II. Was The Forbidden Fruit Literal, Symbolic, Or Both?
One of the keys to understanding the Eden narrative is to determine whether the forbidden fruiit was intended by the author to be literal or symbolic. Certainly we know that all the biblical writers did not intend for every word to be taken literally; some things are intended to be understood symbolically. Jesus, for example, isn't literally a door or a lamb. The Bible must be properly understood. Whether its passages are accepted literally or symbolically, it is important to understand the message they are trying to convey.
Throughout Scripture, spiritual truths are frequently presented through the use of metaphor or symbol. The parables of Jesus are an obvious case in point. With regard to the story of the Fall, even though many today read the story of the Fall in a wooden literal sense, both the ancient Jews and some early Christians treated the narrative as being somewhat allegorical. This is not to say that they didn't believe in a literal Garden of Eden or a literal man and woman named Adam and Eve. It simply meant that they thought there was more to the story than what met the eye.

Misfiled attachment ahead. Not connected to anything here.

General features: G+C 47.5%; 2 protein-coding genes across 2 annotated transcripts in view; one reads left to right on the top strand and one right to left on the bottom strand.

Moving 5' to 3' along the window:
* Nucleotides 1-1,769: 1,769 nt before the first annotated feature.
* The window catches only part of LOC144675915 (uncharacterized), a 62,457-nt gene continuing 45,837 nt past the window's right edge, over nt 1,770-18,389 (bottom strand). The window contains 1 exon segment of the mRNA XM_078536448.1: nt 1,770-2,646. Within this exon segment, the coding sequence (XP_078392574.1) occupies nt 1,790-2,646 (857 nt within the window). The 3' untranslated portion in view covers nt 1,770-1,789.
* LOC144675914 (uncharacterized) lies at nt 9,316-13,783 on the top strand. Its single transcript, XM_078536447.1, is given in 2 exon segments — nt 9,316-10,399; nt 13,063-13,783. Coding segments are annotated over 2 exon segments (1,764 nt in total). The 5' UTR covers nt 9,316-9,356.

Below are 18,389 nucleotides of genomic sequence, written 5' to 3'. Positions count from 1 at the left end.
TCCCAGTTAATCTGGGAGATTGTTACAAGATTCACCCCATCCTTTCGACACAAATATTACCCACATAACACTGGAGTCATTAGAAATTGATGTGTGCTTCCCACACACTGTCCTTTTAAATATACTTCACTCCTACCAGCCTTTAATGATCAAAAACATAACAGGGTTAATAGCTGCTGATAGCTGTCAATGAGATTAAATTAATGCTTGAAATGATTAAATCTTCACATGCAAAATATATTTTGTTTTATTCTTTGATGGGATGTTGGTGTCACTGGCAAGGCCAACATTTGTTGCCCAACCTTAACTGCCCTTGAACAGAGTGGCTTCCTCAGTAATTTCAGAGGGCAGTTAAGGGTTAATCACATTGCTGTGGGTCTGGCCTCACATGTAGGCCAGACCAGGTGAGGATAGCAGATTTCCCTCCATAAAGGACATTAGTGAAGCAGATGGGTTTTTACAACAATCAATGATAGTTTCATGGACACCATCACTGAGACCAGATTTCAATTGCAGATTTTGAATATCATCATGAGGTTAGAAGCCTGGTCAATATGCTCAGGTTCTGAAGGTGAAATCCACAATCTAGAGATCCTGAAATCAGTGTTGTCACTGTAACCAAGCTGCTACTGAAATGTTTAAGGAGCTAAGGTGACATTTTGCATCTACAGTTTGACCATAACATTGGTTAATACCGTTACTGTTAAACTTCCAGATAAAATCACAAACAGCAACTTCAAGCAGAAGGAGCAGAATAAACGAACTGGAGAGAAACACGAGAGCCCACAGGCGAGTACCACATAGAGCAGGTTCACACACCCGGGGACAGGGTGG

Augustine, probably the most influential Christian theologian of all time, argued that the Eden account should be taken both literally and symbolically; that is to say, taken partly as historic fact and partly as spiritual truth. Whatever the sin of Adam and Eve was, it had an affect on the entire human race. So even though there really was a man named Adam and a woman named Eve, the word "Adam" can also refer to "mankind." And whatever the sin of Eve was, it affected "Eve-ry woman." Even today, we suffer the consequences of their one act of obedience. So it seems logical that whatever their sin was, we somehow inherited their sinful fallen nature as a result. If their sin was simply eating a literal piece of forbidden fruit, such as an apple, then could we have inherited Adam and Eve's sinful nature? Highly unlikely.